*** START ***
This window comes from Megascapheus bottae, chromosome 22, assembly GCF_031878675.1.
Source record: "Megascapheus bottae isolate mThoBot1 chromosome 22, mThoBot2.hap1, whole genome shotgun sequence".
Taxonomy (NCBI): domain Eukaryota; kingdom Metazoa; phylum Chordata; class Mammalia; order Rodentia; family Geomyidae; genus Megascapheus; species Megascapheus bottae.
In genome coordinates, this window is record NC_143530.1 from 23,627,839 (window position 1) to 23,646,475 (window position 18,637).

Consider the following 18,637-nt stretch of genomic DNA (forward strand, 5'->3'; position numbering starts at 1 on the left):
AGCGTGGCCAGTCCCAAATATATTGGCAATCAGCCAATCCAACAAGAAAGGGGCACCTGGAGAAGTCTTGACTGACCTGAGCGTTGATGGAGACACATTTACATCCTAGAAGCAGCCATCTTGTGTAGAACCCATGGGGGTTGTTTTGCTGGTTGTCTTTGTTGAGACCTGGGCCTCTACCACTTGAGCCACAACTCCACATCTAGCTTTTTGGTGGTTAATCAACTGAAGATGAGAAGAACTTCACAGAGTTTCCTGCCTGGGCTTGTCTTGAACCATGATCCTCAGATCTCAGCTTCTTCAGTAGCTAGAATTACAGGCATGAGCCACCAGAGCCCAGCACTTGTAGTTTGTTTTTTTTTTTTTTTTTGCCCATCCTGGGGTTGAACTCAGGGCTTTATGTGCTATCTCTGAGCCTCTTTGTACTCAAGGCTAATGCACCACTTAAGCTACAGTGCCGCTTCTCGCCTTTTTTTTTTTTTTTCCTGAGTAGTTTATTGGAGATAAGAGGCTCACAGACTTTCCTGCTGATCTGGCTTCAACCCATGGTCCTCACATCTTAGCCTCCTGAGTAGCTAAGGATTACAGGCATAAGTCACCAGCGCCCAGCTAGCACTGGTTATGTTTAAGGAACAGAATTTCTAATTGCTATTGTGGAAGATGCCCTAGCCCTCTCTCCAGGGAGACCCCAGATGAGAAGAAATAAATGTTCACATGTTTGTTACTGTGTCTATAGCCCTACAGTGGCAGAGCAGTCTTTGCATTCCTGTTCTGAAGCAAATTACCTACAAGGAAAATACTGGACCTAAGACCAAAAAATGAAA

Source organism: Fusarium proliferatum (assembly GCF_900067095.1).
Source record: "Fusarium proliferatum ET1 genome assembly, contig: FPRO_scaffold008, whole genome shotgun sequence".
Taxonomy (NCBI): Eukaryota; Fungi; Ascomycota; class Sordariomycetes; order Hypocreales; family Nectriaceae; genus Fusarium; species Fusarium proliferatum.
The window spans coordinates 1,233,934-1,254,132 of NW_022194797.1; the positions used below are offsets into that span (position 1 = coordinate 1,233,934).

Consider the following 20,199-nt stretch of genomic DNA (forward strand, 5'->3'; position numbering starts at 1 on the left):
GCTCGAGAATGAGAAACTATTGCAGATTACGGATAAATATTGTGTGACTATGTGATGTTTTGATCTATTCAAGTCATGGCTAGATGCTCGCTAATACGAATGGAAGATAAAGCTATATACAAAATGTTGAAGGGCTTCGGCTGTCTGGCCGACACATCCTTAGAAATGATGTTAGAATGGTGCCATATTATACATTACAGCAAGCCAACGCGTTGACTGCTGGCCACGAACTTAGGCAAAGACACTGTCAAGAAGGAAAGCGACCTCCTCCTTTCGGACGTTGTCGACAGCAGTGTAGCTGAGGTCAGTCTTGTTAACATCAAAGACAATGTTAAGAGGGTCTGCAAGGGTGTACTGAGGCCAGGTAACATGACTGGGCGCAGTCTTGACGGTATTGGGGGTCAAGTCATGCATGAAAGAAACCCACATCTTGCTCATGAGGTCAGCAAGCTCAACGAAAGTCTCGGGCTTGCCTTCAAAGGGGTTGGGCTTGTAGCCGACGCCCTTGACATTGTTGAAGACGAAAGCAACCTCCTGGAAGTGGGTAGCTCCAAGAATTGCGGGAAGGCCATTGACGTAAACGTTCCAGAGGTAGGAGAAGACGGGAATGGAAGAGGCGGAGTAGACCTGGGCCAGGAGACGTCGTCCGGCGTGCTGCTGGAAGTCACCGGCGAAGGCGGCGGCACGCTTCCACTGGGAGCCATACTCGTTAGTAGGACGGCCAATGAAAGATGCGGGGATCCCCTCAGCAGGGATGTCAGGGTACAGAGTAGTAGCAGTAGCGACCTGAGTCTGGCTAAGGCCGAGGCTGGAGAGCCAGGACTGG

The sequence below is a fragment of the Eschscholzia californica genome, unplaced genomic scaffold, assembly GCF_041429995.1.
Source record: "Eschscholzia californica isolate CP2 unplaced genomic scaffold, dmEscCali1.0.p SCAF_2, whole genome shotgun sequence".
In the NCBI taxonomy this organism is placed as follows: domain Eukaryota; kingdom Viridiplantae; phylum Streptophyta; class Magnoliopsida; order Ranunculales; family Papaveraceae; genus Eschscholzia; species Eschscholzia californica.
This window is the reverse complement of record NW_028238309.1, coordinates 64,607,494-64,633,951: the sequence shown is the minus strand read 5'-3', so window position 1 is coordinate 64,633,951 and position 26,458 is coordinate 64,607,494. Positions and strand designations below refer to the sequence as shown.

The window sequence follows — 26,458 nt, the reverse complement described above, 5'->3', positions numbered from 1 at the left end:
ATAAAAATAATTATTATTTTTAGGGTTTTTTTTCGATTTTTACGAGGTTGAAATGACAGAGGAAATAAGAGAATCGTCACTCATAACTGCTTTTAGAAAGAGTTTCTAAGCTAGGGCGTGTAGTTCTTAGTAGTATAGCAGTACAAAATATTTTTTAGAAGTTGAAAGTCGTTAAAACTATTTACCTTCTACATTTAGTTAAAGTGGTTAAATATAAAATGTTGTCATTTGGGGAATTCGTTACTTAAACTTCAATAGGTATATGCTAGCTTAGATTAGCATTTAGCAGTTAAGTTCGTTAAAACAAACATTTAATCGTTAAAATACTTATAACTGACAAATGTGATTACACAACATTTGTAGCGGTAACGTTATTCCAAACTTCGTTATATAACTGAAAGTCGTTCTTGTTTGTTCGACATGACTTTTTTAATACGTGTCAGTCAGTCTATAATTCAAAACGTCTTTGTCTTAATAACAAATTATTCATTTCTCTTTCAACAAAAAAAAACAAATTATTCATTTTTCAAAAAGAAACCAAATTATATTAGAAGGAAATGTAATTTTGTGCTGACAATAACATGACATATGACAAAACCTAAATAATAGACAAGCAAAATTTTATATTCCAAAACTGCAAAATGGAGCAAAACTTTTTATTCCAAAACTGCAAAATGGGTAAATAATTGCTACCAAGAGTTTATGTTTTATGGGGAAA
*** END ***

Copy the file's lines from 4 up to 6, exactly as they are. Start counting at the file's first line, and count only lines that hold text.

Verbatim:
In genome coordinates, this window is record NC_143530.1 from 23,627,839 (window position 1) to 23,646,475 (window position 18,637).

Consider the following 18,637-nt stretch of genomic DNA (forward strand, 5'->3'; position numbering starts at 1 on the left):
AGCGTGGCCAGTCCCAAATATATTGGCAATCAGCCAATCCAACAAGAAAGGGGCACCTGGAGAAGTCTTGACTGACCTGAGCGTTGATGGAGACACATTTACATCCTAGAAGCAGCCATCTTGTGTAGAACCCATGGGGGTTGTTTTGCTGGTTGTCTTTGTTGAGACCTGGGCCTCTACCACTTGAGCCACAACTCCACATCTAGCTTTTTGGTGGTTAATCAACTGAAGATGAGAAGAACTTCACAGAGTTTCCTGCCTGGGCTTGTCTTGAACCATGATCCTCAGATCTCAGCTTCTTCAGTAGCTAGAATTACAGGCATGAGCCACCAGAGCCCAGCACTTGTAGTTTGTTTTTTTTTTTTTTTTTGCCCATCCTGGGGTTGAACTCAGGGCTTTATGTGCTATCTCTGAGCCTCTTTGTACTCAAGGCTAATGCACCACTTAAGCTACAGTGCCGCTTCTCGCCTTTTTTTTTTTTTTTCCTGAGTAGTTTATTGGAGATAAGAGGCTCACAGACTTTCCTGCTGATCTGGCTTCAACCCATGGTCCTCACATCTTAGCCTCCTGAGTAGCTAAGGATTACAGGCATAAGTCACCAGCGCCCAGCTAGCACTGGTTATGTTTAAGGAACAGAATTTCTAATTGCTATTGTGGAAGATGCCCTAGCCCTCTCTCCAGGGAGACCCCAGATGAGAAGAAATAAATGTTCACATGTTTGTTACTGTGTCTATAGCCCTACAGTGGCAGAGCAGTCTTTGCATTCCTGTTCTGAAGCAAATTACCTACAAGGAAAATACTGGACCTAAGACCAAAAAATGAAA